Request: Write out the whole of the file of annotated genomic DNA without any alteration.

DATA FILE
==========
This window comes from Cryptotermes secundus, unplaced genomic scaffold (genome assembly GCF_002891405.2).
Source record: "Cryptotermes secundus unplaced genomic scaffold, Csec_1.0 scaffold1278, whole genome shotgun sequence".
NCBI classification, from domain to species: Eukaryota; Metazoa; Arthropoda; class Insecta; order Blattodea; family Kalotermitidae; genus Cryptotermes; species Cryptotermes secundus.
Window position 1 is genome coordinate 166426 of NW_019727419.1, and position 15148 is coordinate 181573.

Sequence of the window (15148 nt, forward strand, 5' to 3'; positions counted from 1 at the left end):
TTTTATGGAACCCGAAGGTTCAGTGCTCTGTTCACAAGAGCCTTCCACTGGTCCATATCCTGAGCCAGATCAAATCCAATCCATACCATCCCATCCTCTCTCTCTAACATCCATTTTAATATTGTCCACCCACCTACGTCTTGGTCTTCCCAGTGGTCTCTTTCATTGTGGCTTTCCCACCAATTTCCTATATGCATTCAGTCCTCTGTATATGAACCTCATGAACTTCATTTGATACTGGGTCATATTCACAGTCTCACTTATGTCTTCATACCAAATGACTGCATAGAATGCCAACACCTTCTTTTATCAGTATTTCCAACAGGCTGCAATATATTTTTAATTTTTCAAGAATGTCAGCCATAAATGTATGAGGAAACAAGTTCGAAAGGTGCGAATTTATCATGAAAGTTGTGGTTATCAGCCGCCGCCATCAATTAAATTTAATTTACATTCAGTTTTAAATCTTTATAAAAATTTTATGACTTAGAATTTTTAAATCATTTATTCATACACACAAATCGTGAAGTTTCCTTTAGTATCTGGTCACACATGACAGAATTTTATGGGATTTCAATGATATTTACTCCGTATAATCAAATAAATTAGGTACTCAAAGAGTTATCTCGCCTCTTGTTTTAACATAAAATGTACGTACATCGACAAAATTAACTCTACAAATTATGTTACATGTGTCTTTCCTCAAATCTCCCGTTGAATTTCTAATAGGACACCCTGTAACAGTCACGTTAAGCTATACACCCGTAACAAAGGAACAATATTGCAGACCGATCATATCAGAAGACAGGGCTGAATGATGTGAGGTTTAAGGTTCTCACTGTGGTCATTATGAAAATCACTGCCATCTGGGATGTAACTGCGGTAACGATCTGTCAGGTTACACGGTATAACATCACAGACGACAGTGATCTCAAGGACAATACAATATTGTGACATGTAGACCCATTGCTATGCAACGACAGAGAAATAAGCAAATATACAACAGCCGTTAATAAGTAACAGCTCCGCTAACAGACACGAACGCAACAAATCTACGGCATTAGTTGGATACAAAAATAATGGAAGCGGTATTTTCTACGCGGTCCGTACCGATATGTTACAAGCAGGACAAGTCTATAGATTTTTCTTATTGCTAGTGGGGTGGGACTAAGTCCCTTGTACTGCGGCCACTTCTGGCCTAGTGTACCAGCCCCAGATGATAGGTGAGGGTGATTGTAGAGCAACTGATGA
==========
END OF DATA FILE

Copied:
This window comes from Cryptotermes secundus, unplaced genomic scaffold (genome assembly GCF_002891405.2).
Source record: "Cryptotermes secundus unplaced genomic scaffold, Csec_1.0 scaffold1278, whole genome shotgun sequence".
NCBI classification, from domain to species: Eukaryota; Metazoa; Arthropoda; class Insecta; order Blattodea; family Kalotermitidae; genus Cryptotermes; species Cryptotermes secundus.
Window position 1 is genome coordinate 166426 of NW_019727419.1, and position 15148 is coordinate 181573.

Sequence of the window (15148 nt, forward strand, 5' to 3'; positions counted from 1 at the left end):
TTTTATGGAACCCGAAGGTTCAGTGCTCTGTTCACAAGAGCCTTCCACTGGTCCATATCCTGAGCCAGATCAAATCCAATCCATACCATCCCATCCTCTCTCTCTAACATCCATTTTAATATTGTCCACCCACCTACGTCTTGGTCTTCCCAGTGGTCTCTTTCATTGTGGCTTTCCCACCAATTTCCTATATGCATTCAGTCCTCTGTATATGAACCTCATGAACTTCATTTGATACTGGGTCATATTCACAGTCTCACTTATGTCTTCATACCAAATGACTGCATAGAATGCCAACACCTTCTTTTATCAGTATTTCCAACAGGCTGCAATATATTTTTAATTTTTCAAGAATGTCAGCCATAAATGTATGAGGAAACAAGTTCGAAAGGTGCGAATTTATCATGAAAGTTGTGGTTATCAGCCGCCGCCATCAATTAAATTTAATTTACATTCAGTTTTAAATCTTTATAAAAATTTTATGACTTAGAATTTTTAAATCATTTATTCATACACACAAATCGTGAAGTTTCCTTTAGTATCTGGTCACACATGACAGAATTTTATGGGATTTCAATGATATTTACTCCGTATAATCAAATAAATTAGGTACTCAAAGAGTTATCTCGCCTCTTGTTTTAACATAAAATGTACGTACATCGACAAAATTAACTCTACAAATTATGTTACATGTGTCTTTCCTCAAATCTCCCGTTGAATTTCTAATAGGACACCCTGTAACAGTCACGTTAAGCTATACACCCGTAACAAAGGAACAATATTGCAGACCGATCATATCAGAAGACAGGGCTGAATGATGTGAGGTTTAAGGTTCTCACTGTGGTCATTATGAAAATCACTGCCATCTGGGATGTAACTGCGGTAACGATCTGTCAGGTTACACGGTATAACATCACAGACGACAGTGATCTCAAGGACAATACAATATTGTGACATGTAGACCCATTGCTATGCAACGACAGAGAAATAAGCAAATATACAACAGCCGTTAATAAGTAACAGCTCCGCTAACAGACACGAACGCAACAAATCTACGGCATTAGTTGGATACAAAAATAATGGAAGCGGTATTTTCTACGCGGTCCGTACCGATATGTTACAAGCAGGACAAGTCTATAGATTTTTCTTATTGCTAGTGGGGTGGGACTAAGTCCCTTGTACTGCGGCCACTTCTGGCCTAGTGTACCAGCCCCAGATGATAGGTGAGGGTGATTGTAGAGCAACTGATGA